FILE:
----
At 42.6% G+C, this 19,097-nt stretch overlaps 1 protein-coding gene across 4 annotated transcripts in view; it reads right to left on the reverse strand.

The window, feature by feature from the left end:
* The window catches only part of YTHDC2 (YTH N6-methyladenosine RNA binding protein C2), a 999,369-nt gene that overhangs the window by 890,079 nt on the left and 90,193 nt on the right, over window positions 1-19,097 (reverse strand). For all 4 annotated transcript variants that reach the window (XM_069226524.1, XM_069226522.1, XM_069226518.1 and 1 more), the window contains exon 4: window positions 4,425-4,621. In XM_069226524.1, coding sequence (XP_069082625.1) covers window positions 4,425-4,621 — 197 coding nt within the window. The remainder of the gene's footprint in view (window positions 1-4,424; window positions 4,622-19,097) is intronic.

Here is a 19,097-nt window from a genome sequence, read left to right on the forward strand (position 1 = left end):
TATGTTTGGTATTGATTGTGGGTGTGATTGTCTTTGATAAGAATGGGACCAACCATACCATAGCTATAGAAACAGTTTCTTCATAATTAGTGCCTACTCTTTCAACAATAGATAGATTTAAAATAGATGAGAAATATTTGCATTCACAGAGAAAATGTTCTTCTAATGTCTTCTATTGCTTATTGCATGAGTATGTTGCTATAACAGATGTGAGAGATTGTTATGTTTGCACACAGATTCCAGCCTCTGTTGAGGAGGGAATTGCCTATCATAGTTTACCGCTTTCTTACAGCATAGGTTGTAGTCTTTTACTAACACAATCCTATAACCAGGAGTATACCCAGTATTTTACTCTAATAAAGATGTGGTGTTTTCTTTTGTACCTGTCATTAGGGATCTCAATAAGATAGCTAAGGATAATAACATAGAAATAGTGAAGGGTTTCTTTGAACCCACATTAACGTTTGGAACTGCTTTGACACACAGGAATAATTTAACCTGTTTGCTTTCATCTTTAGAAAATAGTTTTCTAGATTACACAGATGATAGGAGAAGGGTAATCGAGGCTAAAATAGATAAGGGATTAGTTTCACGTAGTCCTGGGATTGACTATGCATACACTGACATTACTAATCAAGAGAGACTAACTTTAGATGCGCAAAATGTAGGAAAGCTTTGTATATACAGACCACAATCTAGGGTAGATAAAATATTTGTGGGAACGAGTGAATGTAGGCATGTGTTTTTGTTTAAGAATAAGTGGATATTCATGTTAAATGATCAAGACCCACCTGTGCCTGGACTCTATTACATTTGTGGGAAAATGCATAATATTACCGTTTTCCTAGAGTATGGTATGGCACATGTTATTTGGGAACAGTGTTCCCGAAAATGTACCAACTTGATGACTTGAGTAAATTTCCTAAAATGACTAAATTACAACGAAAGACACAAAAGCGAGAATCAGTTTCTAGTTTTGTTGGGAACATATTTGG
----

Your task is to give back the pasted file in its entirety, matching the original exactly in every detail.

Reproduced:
At 42.6% G+C, this 19,097-nt stretch overlaps 1 protein-coding gene across 4 annotated transcripts in view; it reads right to left on the reverse strand.

The window, feature by feature from the left end:
* The window catches only part of YTHDC2 (YTH N6-methyladenosine RNA binding protein C2), a 999,369-nt gene that overhangs the window by 890,079 nt on the left and 90,193 nt on the right, over window positions 1-19,097 (reverse strand). For all 4 annotated transcript variants that reach the window (XM_069226524.1, XM_069226522.1, XM_069226518.1 and 1 more), the window contains exon 4: window positions 4,425-4,621. In XM_069226524.1, coding sequence (XP_069082625.1) covers window positions 4,425-4,621 — 197 coding nt within the window. The remainder of the gene's footprint in view (window positions 1-4,424; window positions 4,622-19,097) is intronic.

Here is a 19,097-nt window from a genome sequence, read left to right on the forward strand (position 1 = left end):
TATGTTTGGTATTGATTGTGGGTGTGATTGTCTTTGATAAGAATGGGACCAACCATACCATAGCTATAGAAACAGTTTCTTCATAATTAGTGCCTACTCTTTCAACAATAGATAGATTTAAAATAGATGAGAAATATTTGCATTCACAGAGAAAATGTTCTTCTAATGTCTTCTATTGCTTATTGCATGAGTATGTTGCTATAACAGATGTGAGAGATTGTTATGTTTGCACACAGATTCCAGCCTCTGTTGAGGAGGGAATTGCCTATCATAGTTTACCGCTTTCTTACAGCATAGGTTGTAGTCTTTTACTAACACAATCCTATAACCAGGAGTATACCCAGTATTTTACTCTAATAAAGATGTGGTGTTTTCTTTTGTACCTGTCATTAGGGATCTCAATAAGATAGCTAAGGATAATAACATAGAAATAGTGAAGGGTTTCTTTGAACCCACATTAACGTTTGGAACTGCTTTGACACACAGGAATAATTTAACCTGTTTGCTTTCATCTTTAGAAAATAGTTTTCTAGATTACACAGATGATAGGAGAAGGGTAATCGAGGCTAAAATAGATAAGGGATTAGTTTCACGTAGTCCTGGGATTGACTATGCATACACTGACATTACTAATCAAGAGAGACTAACTTTAGATGCGCAAAATGTAGGAAAGCTTTGTATATACAGACCACAATCTAGGGTAGATAAAATATTTGTGGGAACGAGTGAATGTAGGCATGTGTTTTTGTTTAAGAATAAGTGGATATTCATGTTAAATGATCAAGACCCACCTGTGCCTGGACTCTATTACATTTGTGGGAAAATGCATAATATTACCGTTTTCCTAGAGTATGGTATGGCACATGTTATTTGGGAACAGTGTTCCCGAAAATGTACCAACTTGATGACTTGAGTAAATTTCCTAAAATGACTAAATTACAACGAAAGACACAAAAGCGAGAATCAGTTTCTAGTTTTGTTGGGAACATATTTGG